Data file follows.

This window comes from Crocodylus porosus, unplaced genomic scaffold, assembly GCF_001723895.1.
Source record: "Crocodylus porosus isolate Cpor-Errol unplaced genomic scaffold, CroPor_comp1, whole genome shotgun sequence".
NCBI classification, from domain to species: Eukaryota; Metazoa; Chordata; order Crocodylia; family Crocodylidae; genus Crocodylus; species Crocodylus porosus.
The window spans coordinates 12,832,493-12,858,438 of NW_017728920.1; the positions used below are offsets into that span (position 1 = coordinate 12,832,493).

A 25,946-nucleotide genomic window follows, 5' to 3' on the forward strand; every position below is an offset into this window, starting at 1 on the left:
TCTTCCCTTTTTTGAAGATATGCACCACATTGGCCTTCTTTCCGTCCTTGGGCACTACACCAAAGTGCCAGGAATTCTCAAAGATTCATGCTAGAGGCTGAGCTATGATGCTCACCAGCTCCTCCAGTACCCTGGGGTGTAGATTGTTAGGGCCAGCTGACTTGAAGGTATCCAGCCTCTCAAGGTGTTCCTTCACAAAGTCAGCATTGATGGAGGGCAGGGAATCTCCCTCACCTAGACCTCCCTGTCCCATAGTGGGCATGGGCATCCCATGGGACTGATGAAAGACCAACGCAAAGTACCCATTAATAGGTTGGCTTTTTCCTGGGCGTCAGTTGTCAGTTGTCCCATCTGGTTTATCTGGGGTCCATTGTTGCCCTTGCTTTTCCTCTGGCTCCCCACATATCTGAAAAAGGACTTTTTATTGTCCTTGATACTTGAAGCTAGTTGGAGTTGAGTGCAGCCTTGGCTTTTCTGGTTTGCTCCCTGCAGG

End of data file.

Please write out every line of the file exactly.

This window comes from Crocodylus porosus, unplaced genomic scaffold, assembly GCF_001723895.1.
Source record: "Crocodylus porosus isolate Cpor-Errol unplaced genomic scaffold, CroPor_comp1, whole genome shotgun sequence".
NCBI classification, from domain to species: Eukaryota; Metazoa; Chordata; order Crocodylia; family Crocodylidae; genus Crocodylus; species Crocodylus porosus.
The window spans coordinates 12,832,493-12,858,438 of NW_017728920.1; the positions used below are offsets into that span (position 1 = coordinate 12,832,493).

A 25,946-nucleotide genomic window follows, 5' to 3' on the forward strand; every position below is an offset into this window, starting at 1 on the left:
TCTTCCCTTTTTTGAAGATATGCACCACATTGGCCTTCTTTCCGTCCTTGGGCACTACACCAAAGTGCCAGGAATTCTCAAAGATTCATGCTAGAGGCTGAGCTATGATGCTCACCAGCTCCTCCAGTACCCTGGGGTGTAGATTGTTAGGGCCAGCTGACTTGAAGGTATCCAGCCTCTCAAGGTGTTCCTTCACAAAGTCAGCATTGATGGAGGGCAGGGAATCTCCCTCACCTAGACCTCCCTGTCCCATAGTGGGCATGGGCATCCCATGGGACTGATGAAAGACCAACGCAAAGTACCCATTAATAGGTTGGCTTTTTCCTGGGCGTCAGTTGTCAGTTGTCCCATCTGGTTTATCTGGGGTCCATTGTTGCCCTTGCTTTTCCTCTGGCTCCCCACATATCTGAAAAAGGACTTTTTATTGTCCTTGATACTTGAAGCTAGTTGGAGTTGAGTGCAGCCTTGGCTTTTCTGGTTTGCTCCCTGCAGG